Orlando club shooting: Survivors’ medical bills waived


Source: BBC

Hospitals in the US city of Orlando say they will not charge for treatment provided to survivors of the Pulse nightclub massacre in which 49 people were killed by a gunman in June.

They say they will write off about $5.5m (£4.2m) in medical care expenses.

After the attack by Omar Mateen on 12 June, 53 people needed immediate medical attention.

The so-called Islamic State group has said it was behind the attack, but the extent of its involvement is not clear.

Mateen, 29, was shot dead by police after what was the deadliest mass shooting in modern US history.

Of the 53 people injured, 44 were treated at the Orlando Regional Medical Center (ORMC), managed by Orlando Health. None will be charged for their medical expenses, the company said.

Seven-year-old Mekiha Thomas of Orlando signs one of the 49 crosses at a makeshift memorial outside Orlando Regional Medical Center (19 June 2016)Image copyrightAP
Image captionForty-nine crosses in honour of the victims were placed outside the Orlando Regional Medical Center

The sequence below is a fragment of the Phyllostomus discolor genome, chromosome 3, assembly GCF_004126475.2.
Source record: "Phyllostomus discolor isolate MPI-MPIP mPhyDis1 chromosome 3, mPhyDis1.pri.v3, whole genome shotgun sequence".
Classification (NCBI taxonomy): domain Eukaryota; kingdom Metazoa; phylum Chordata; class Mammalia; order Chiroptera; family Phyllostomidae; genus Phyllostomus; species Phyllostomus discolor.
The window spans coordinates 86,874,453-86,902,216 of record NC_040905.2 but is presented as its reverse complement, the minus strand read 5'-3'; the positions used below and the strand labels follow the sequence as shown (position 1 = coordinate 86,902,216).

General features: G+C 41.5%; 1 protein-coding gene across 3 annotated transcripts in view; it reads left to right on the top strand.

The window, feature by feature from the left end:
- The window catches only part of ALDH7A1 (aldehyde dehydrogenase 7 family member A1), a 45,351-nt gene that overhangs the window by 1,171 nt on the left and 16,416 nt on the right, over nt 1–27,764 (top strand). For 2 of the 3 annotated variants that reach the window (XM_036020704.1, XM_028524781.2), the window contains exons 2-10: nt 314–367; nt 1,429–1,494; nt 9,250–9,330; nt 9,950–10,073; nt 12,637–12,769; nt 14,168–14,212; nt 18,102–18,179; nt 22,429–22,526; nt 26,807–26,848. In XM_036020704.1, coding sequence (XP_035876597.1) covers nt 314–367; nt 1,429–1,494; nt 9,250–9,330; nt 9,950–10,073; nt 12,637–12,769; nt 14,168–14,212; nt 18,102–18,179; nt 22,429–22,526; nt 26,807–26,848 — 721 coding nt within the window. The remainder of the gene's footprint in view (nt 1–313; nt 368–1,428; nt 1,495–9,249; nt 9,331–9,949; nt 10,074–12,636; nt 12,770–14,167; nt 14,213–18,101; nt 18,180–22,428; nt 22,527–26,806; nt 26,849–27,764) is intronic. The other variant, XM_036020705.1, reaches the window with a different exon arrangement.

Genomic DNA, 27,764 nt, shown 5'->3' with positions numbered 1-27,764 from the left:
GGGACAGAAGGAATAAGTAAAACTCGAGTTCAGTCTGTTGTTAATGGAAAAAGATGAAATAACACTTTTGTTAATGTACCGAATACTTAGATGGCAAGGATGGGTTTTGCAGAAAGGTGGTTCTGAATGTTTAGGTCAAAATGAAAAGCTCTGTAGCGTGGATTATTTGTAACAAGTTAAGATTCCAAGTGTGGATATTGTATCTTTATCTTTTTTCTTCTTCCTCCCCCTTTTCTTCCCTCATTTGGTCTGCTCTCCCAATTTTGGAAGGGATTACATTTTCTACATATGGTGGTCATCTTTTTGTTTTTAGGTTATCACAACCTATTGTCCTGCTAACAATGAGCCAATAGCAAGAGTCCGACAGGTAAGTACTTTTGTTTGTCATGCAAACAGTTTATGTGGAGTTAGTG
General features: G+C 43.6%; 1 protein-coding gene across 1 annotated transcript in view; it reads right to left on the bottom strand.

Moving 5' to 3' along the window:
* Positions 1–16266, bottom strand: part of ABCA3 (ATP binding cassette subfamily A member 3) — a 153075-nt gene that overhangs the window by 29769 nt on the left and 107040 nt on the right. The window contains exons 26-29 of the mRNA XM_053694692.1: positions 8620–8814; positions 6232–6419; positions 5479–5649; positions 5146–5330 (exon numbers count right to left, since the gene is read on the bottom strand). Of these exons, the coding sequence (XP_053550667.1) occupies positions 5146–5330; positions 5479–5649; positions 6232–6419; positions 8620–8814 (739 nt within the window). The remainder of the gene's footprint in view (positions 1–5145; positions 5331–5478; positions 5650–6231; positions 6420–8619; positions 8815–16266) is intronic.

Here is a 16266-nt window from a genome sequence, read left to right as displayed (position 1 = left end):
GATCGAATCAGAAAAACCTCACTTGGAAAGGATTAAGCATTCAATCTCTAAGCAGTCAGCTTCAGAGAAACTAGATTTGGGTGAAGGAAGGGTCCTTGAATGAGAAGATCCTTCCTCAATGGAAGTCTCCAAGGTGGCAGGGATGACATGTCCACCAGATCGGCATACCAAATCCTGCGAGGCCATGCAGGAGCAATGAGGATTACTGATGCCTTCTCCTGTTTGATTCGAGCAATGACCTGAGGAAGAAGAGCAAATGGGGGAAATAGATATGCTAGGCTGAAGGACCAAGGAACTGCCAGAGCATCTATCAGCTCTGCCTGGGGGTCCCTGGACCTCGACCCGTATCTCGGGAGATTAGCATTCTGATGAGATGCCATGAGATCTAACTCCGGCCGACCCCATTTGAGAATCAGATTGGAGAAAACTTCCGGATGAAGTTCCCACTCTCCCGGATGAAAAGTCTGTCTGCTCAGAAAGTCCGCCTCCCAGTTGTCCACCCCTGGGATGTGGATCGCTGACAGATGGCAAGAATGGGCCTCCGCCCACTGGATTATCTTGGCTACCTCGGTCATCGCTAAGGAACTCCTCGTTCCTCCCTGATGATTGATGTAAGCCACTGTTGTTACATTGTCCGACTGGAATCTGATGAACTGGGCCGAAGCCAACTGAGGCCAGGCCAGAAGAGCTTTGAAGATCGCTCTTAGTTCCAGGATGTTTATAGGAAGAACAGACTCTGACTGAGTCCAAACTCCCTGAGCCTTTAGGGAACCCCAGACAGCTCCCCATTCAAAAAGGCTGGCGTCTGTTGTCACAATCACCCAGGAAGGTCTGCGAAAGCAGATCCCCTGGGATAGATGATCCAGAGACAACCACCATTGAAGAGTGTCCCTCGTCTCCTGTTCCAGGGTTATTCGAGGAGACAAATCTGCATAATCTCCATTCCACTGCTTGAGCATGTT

Likewise, the families of nine Pulse nightclub patients who died shortly after arriving at ORMC will also not be charged.

“The Pulse shooting was a horrendous tragedy for the victims, their families and our entire community,” Orlando Health President and CEO David Strong was quoted by the Orlando Sentinel as saying.

“During this very trying time, many organisations, individuals and charities have reached out to Orlando Health to show their support. This is simply our way of paying that kindness forward.”

Orlando Health officials say that some bills will be sent to health insurers for patients who had cover, but whatever injuries that are uncovered by those policies will be absorbed by the hospital chain.

However, officials at Florida Hospital, where other injured club-goers were treated, say that they will not even bill the victims’ insurance companies for the treatment.

One uninsured victim who was hit by a bullet in the attack told the Orlando Sentinel that it was a huge relief not to have to worry about a potential $20,000 (£15,000) bill.

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Categories: America, USA

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